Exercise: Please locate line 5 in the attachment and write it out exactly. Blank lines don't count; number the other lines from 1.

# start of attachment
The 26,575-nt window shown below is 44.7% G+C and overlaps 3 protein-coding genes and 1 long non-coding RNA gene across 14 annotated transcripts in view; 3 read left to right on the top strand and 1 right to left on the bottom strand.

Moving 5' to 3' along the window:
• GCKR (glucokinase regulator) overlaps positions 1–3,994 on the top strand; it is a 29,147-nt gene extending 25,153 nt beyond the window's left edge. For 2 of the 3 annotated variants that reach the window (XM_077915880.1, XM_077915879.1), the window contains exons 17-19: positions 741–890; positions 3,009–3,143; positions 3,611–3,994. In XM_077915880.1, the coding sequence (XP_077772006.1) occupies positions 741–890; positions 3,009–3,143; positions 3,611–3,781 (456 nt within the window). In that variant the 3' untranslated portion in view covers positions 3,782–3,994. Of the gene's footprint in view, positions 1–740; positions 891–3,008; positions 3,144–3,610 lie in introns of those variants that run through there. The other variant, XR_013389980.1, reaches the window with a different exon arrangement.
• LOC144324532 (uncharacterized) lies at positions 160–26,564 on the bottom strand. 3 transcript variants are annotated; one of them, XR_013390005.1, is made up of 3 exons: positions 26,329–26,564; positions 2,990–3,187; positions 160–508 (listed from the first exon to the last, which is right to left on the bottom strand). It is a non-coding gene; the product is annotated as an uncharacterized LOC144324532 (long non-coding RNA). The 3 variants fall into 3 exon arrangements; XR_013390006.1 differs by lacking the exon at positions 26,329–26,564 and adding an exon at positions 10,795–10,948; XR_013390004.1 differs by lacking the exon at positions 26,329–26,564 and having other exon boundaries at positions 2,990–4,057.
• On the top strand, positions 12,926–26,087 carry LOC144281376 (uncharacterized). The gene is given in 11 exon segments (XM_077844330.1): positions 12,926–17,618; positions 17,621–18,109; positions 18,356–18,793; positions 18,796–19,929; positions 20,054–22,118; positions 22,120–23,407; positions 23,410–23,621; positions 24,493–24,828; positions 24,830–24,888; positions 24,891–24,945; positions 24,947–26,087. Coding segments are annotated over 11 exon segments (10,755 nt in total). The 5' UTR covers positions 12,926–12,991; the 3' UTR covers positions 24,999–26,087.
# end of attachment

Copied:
• On the top strand, positions 12,926–26,087 carry LOC144281376 (uncharacterized). The gene is given in 11 exon segments (XM_077844330.1): positions 12,926–17,618; positions 17,621–18,109; positions 18,356–18,793; positions 18,796–19,929; positions 20,054–22,118; positions 22,120–23,407; positions 23,410–23,621; positions 24,493–24,828; positions 24,830–24,888; positions 24,891–24,945; positions 24,947–26,087. Coding segments are annotated over 11 exon segments (10,755 nt in total). The 5' UTR covers positions 12,926–12,991; the 3' UTR covers positions 24,999–26,087.